A European study has found that commercial vehicle drivers often provide incorrect reports of their symptoms of sleep apnoea in order to avoid the risk of endangering their employment.
The research will be presented on 1 September 2012 at the European Respiratory Society's (ERS) Annual Congress in Vienna. All the abstracts from the ERS Congress will be publicly available online today (26 August 2012).
People with the sleep apnoea suffer frequent disruptions to their breathing during sleep, leaving them with headaches, drowsiness and sometimes depression during the day. Obstructive sleep apnoea is a well-established risk for traffic accidents and commercial vehicle drivers could lose their licence if their illness is perceived to be compromising safety while driving.
Researchers examined 37 commercial vehicle drivers with sleep apnoea and compared them with a control group of 74 patients. Both groups had similar characteristics of age, body mass index (BMI) and similar numbers of disturbances suffered on average during the night. Both groups also underwent treatment using CPAP.
Levels of sleepiness were then analysed using the Epworth Sleepiness Score; a well-established short questionnaire used to give levels of sleepiness during the day time. The survey provides a score, which is the sum of 8 items and can range between 0 and 24.The higher the score, the higher the person's level of daytime sleepiness
At the start of the study, commercial drivers reported an average score of 8.1 on the sleepiness scale, compared with an average of 11.0 reported by non-commercial drivers, despite a similar number of disturbances at night between the two groups. The difference was also seen after 6 months of treatment using CPAP therapy with the drivers reporting an average sleepiness score of 4.8 and non-drivers reporting an average of 7.7.
The results also showed that drivers received less treatment (only receiving CPAP for an average of 75% of days, compared with 83%) and also had more unscheduled visits to the clinic, which suggests they were struggling with their symptoms.
The authors speculate that the lower scores reported by the commercial drivers could be due to drivers under-scoring their sleepiness levels for fear of losing their licence permissions.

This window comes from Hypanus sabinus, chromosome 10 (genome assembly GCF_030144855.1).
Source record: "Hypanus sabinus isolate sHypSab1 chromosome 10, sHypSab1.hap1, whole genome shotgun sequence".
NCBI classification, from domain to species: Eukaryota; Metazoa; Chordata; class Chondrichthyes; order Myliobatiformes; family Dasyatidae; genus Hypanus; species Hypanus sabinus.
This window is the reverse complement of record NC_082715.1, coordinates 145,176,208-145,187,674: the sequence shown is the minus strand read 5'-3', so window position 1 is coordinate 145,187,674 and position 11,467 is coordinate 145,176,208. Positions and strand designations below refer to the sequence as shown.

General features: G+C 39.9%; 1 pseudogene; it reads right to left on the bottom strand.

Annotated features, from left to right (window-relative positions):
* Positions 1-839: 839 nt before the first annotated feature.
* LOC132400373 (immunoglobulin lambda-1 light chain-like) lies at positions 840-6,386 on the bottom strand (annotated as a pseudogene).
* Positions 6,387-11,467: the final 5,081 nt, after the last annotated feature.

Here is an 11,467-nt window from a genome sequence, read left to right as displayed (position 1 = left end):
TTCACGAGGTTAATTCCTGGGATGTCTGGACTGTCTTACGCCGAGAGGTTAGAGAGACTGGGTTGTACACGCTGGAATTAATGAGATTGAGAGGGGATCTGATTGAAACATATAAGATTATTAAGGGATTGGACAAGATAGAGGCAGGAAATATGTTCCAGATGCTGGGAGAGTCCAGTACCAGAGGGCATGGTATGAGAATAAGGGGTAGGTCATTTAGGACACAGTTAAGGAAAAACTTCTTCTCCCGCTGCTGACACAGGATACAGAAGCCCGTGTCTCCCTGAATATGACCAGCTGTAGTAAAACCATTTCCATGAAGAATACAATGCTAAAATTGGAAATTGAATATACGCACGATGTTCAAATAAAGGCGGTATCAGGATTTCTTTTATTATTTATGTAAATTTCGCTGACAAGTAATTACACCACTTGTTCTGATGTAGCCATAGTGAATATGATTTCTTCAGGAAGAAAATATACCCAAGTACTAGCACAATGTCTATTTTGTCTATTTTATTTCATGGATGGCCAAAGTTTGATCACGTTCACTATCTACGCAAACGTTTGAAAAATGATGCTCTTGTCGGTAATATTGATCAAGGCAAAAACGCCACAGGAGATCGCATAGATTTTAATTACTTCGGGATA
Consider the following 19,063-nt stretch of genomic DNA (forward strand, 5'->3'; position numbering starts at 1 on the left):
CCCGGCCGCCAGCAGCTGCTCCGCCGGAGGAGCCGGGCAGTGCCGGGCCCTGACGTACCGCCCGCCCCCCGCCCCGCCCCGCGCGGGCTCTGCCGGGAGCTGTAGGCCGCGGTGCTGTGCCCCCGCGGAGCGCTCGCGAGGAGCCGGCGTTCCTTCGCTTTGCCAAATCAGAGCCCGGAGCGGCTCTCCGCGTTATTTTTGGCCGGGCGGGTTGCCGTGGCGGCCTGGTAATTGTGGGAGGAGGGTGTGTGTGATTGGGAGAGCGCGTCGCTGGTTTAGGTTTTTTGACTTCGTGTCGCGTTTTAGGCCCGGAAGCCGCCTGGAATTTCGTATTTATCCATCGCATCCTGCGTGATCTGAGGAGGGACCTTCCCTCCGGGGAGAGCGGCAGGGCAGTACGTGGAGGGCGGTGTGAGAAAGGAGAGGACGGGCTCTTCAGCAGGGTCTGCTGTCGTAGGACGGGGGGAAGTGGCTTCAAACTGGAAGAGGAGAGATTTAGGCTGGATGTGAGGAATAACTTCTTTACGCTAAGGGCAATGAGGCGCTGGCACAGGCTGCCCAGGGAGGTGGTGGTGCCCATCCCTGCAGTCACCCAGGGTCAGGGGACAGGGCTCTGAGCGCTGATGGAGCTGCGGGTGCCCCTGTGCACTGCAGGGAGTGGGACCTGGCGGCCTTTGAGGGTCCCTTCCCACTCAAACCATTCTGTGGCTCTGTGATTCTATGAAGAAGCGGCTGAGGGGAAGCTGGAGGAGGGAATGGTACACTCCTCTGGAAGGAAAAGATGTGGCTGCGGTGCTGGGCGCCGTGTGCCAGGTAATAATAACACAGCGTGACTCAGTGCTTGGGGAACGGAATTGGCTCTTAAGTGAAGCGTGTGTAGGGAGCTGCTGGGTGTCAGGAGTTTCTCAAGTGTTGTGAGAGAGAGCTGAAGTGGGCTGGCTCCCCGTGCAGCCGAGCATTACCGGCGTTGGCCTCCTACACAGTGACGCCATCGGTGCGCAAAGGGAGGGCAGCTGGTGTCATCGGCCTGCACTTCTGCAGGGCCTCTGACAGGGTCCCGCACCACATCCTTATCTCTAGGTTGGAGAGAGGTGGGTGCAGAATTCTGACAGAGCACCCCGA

Lead author, Dr. Werner Strobel from University Hospital, Switzerland, said: "Our study suggests that commercial drivers are playing down their levels of sleepiness for fear of losing their jobs. Although this is very difficult to prove, both the group of drivers and the group of non-drivers began the study with a similar number of disturbances during the night. You would therefore expect their reports of sleepiness to be similar to begin with, however the drivers estimated their levels of sleepiness as lower than the non-drivers. This pattern continued throughout the course of the study, with drivers reporting lower symptoms, yet receiving less treatment and making more unscheduled visits to the clinic.
"We can assume from these results that commercial drivers with sleep apnoea symptoms could be under-reporting their sleepiness in order to protect their job. These results should be taken into account by healthcare professionals who are treating this group of people."
Dan Smyth from the Irish Sleep Apnoea Trust, said: "We know that an above average number of people involved in commercial driving have sleep apnoea. It is also known that many of them, mainly through ignorance of the condition and fear of losing their livelihood, are afraid to report it to their employer or seek help. The findings of this study confirm the current situation and show further evidence that Relative Advocacy and Support Groups, with the support of our legislators, must deliver a positive message on the benefits of treating Sleep Apnoea to the Transport Industry."